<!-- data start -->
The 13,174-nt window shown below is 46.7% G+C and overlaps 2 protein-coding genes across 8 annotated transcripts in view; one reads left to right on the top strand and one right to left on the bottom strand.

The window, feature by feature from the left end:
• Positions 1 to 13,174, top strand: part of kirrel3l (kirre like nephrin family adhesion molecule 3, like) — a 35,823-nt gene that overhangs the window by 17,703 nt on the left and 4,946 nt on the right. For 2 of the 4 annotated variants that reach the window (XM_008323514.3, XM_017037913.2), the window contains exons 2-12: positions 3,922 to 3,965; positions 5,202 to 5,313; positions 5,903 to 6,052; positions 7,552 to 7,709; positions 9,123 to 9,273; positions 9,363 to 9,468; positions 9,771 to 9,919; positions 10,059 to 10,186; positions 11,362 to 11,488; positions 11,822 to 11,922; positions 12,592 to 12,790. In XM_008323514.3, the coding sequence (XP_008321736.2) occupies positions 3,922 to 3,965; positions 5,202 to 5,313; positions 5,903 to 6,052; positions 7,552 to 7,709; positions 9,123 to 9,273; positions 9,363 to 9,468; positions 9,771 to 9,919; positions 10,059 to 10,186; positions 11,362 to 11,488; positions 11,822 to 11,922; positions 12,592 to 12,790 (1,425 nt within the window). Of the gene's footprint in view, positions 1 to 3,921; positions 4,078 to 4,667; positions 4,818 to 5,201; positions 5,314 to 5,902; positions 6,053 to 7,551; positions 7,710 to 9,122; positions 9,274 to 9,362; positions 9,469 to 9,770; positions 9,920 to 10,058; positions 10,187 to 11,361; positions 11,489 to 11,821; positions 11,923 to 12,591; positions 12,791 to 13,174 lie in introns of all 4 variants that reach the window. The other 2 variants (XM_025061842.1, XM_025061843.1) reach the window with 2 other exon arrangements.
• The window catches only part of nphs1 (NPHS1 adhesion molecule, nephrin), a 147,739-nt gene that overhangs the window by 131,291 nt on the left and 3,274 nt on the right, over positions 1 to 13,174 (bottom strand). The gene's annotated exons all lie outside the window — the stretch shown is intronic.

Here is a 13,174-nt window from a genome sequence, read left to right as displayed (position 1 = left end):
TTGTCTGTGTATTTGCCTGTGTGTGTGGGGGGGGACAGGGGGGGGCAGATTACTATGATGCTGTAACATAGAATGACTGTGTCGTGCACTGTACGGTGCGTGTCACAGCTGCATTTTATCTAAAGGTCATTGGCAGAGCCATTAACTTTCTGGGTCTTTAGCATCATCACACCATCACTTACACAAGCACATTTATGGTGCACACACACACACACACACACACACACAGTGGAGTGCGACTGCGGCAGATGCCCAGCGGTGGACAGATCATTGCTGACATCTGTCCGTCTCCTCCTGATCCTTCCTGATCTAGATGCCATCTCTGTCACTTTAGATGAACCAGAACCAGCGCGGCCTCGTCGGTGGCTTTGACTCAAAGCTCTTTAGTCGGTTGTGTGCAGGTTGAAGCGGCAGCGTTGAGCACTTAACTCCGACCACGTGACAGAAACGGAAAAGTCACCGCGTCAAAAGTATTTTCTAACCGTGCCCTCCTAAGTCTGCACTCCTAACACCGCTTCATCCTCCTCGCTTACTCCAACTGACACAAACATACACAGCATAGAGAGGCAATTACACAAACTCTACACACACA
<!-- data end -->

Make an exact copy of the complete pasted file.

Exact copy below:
The 13,174-nt window shown below is 46.7% G+C and overlaps 2 protein-coding genes across 8 annotated transcripts in view; one reads left to right on the top strand and one right to left on the bottom strand.

The window, feature by feature from the left end:
• Positions 1 to 13,174, top strand: part of kirrel3l (kirre like nephrin family adhesion molecule 3, like) — a 35,823-nt gene that overhangs the window by 17,703 nt on the left and 4,946 nt on the right. For 2 of the 4 annotated variants that reach the window (XM_008323514.3, XM_017037913.2), the window contains exons 2-12: positions 3,922 to 3,965; positions 5,202 to 5,313; positions 5,903 to 6,052; positions 7,552 to 7,709; positions 9,123 to 9,273; positions 9,363 to 9,468; positions 9,771 to 9,919; positions 10,059 to 10,186; positions 11,362 to 11,488; positions 11,822 to 11,922; positions 12,592 to 12,790. In XM_008323514.3, the coding sequence (XP_008321736.2) occupies positions 3,922 to 3,965; positions 5,202 to 5,313; positions 5,903 to 6,052; positions 7,552 to 7,709; positions 9,123 to 9,273; positions 9,363 to 9,468; positions 9,771 to 9,919; positions 10,059 to 10,186; positions 11,362 to 11,488; positions 11,822 to 11,922; positions 12,592 to 12,790 (1,425 nt within the window). Of the gene's footprint in view, positions 1 to 3,921; positions 4,078 to 4,667; positions 4,818 to 5,201; positions 5,314 to 5,902; positions 6,053 to 7,551; positions 7,710 to 9,122; positions 9,274 to 9,362; positions 9,469 to 9,770; positions 9,920 to 10,058; positions 10,187 to 11,361; positions 11,489 to 11,821; positions 11,923 to 12,591; positions 12,791 to 13,174 lie in introns of all 4 variants that reach the window. The other 2 variants (XM_025061842.1, XM_025061843.1) reach the window with 2 other exon arrangements.
• The window catches only part of nphs1 (NPHS1 adhesion molecule, nephrin), a 147,739-nt gene that overhangs the window by 131,291 nt on the left and 3,274 nt on the right, over positions 1 to 13,174 (bottom strand). The gene's annotated exons all lie outside the window — the stretch shown is intronic.

Here is a 13,174-nt window from a genome sequence, read left to right as displayed (position 1 = left end):
TTGTCTGTGTATTTGCCTGTGTGTGTGGGGGGGGACAGGGGGGGGCAGATTACTATGATGCTGTAACATAGAATGACTGTGTCGTGCACTGTACGGTGCGTGTCACAGCTGCATTTTATCTAAAGGTCATTGGCAGAGCCATTAACTTTCTGGGTCTTTAGCATCATCACACCATCACTTACACAAGCACATTTATGGTGCACACACACACACACACACACACACACAGTGGAGTGCGACTGCGGCAGATGCCCAGCGGTGGACAGATCATTGCTGACATCTGTCCGTCTCCTCCTGATCCTTCCTGATCTAGATGCCATCTCTGTCACTTTAGATGAACCAGAACCAGCGCGGCCTCGTCGGTGGCTTTGACTCAAAGCTCTTTAGTCGGTTGTGTGCAGGTTGAAGCGGCAGCGTTGAGCACTTAACTCCGACCACGTGACAGAAACGGAAAAGTCACCGCGTCAAAAGTATTTTCTAACCGTGCCCTCCTAAGTCTGCACTCCTAACACCGCTTCATCCTCCTCGCTTACTCCAACTGACACAAACATACACAGCATAGAGAGGCAATTACACAAACTCTACACACACA